Forced to Leave Home

Bloggers Unite

Every day across the world people make the difficult decision to leave their homes. War, persecution, environmental disaster and poverty are just some of the reasons why a person might feel that they have to leave their family, community or country.

Refugees leave their country because they have no other choice and fear for their own life or safety or that of their family. Refugees also flee their country when their government will not or cannot protect them from serious human rights abuses.

Right now, as you read this, millions of people around the world have fled and are waiting to begin their lives again. Tens of thousands of Zimbabwean refugees in South Africa wonder if today is the day their food rations will run out. Hundreds of thousands of Burmese refugees in Thailand worry that today is the day they will succumb to illness without medical attention. A quarter of a million Colombian refugees in Ecuador fear that today is the day they will be sent back to face the violence in their home country.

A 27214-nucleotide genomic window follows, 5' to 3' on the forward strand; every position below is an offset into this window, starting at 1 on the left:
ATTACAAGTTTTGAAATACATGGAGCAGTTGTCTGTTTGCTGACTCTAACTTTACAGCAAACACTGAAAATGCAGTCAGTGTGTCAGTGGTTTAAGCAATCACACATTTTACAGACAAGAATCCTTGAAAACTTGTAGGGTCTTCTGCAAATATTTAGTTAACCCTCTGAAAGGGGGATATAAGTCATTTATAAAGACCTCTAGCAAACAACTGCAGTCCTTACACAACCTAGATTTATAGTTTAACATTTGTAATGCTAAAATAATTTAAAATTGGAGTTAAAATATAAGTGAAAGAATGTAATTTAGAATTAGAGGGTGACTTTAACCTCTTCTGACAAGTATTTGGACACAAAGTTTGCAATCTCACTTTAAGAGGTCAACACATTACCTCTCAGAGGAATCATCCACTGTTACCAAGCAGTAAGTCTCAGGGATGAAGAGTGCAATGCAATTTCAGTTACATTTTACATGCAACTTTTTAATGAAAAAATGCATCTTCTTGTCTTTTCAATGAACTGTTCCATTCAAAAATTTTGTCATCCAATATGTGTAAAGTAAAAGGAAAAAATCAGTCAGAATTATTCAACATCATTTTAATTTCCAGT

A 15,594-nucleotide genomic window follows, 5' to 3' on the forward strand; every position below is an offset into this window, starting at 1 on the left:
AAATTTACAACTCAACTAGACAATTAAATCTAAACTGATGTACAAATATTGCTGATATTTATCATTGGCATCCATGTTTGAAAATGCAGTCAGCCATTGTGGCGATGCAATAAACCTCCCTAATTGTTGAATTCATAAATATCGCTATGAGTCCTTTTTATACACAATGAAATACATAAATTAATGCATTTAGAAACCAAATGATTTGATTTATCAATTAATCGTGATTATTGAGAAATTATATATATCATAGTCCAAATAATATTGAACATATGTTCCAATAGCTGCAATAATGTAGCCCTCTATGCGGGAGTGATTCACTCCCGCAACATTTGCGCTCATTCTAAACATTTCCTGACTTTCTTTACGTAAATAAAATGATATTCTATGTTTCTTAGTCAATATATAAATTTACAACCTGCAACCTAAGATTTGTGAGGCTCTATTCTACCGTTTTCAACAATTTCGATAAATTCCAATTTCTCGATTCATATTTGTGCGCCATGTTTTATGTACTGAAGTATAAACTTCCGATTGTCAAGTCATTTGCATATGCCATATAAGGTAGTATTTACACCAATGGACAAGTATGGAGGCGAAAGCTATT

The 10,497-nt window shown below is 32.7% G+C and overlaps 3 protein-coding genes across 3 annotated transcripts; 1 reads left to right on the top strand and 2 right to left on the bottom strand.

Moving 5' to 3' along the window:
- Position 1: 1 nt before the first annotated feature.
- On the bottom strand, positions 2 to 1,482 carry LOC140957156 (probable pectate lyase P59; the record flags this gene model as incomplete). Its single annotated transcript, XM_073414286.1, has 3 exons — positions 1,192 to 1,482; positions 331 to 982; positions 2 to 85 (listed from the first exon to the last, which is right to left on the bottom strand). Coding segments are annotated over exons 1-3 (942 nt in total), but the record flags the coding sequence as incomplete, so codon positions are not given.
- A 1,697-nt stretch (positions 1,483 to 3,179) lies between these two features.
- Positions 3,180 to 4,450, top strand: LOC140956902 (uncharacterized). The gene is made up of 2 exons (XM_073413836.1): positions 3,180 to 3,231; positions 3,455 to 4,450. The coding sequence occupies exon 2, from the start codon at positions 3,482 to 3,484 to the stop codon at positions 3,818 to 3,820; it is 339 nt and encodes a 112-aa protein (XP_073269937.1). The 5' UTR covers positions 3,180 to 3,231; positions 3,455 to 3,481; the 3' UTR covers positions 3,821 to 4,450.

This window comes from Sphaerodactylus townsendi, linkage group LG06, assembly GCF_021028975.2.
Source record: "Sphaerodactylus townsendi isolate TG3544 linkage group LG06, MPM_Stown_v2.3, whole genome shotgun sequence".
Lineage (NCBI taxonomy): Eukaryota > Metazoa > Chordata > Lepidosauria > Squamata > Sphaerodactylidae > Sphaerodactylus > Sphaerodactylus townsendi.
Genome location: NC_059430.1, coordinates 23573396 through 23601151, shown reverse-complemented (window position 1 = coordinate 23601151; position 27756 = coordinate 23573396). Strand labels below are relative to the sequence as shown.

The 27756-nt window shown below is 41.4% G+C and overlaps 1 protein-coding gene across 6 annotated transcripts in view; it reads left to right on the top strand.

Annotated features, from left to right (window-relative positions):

The United Nations High Commissioner for Refugees (UNHCR), the main agency mandated to provide protection and humanitarian services to those fleeing persecution, estimates there are almost 10 million refugees around the world. They have fled political and religious persecution, been caught up in ethnic conflict, and subjected to violence because of their sexual orientation. There are many reasons that people become refugees, but only a few ways to obtain the protection they so desperately need. International agencies and local organizations do their best to assist everyone, but caring for the world’s most vulnerable is a daunting task.

Amnesty International USA advocates for the rights of asylum-seekers in the United States, and for the humane and dignified treatment of refugees and migrants worldwide. As violations of human rights continue and the number of fleeing people rises, we must all raise our voices to protect the persecuted.